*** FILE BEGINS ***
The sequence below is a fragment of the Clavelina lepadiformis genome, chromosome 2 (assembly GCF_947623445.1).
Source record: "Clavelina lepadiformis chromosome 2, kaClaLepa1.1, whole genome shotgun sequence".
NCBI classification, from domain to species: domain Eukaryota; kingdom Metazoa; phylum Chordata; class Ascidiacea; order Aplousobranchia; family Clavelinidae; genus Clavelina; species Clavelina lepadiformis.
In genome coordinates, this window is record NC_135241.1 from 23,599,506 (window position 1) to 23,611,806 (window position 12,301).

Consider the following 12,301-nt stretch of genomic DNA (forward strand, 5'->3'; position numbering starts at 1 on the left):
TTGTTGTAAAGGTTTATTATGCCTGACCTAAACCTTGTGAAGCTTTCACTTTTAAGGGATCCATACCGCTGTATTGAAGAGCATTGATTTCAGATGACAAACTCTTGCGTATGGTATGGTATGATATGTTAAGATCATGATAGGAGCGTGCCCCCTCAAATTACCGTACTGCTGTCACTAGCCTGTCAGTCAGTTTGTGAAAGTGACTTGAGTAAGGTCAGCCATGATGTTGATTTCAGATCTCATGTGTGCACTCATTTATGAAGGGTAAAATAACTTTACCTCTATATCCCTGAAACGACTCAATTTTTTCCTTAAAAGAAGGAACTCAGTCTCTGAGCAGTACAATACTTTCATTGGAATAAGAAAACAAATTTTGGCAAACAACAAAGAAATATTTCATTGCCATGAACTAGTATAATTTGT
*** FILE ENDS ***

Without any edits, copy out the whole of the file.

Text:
The sequence below is a fragment of the Clavelina lepadiformis genome, chromosome 2 (assembly GCF_947623445.1).
Source record: "Clavelina lepadiformis chromosome 2, kaClaLepa1.1, whole genome shotgun sequence".
NCBI classification, from domain to species: domain Eukaryota; kingdom Metazoa; phylum Chordata; class Ascidiacea; order Aplousobranchia; family Clavelinidae; genus Clavelina; species Clavelina lepadiformis.
In genome coordinates, this window is record NC_135241.1 from 23,599,506 (window position 1) to 23,611,806 (window position 12,301).

Consider the following 12,301-nt stretch of genomic DNA (forward strand, 5'->3'; position numbering starts at 1 on the left):
TTGTTGTAAAGGTTTATTATGCCTGACCTAAACCTTGTGAAGCTTTCACTTTTAAGGGATCCATACCGCTGTATTGAAGAGCATTGATTTCAGATGACAAACTCTTGCGTATGGTATGGTATGATATGTTAAGATCATGATAGGAGCGTGCCCCCTCAAATTACCGTACTGCTGTCACTAGCCTGTCAGTCAGTTTGTGAAAGTGACTTGAGTAAGGTCAGCCATGATGTTGATTTCAGATCTCATGTGTGCACTCATTTATGAAGGGTAAAATAACTTTACCTCTATATCCCTGAAACGACTCAATTTTTTCCTTAAAAGAAGGAACTCAGTCTCTGAGCAGTACAATACTTTCATTGGAATAAGAAAACAAATTTTGGCAAACAACAAAGAAATATTTCATTGCCATGAACTAGTATAATTTGT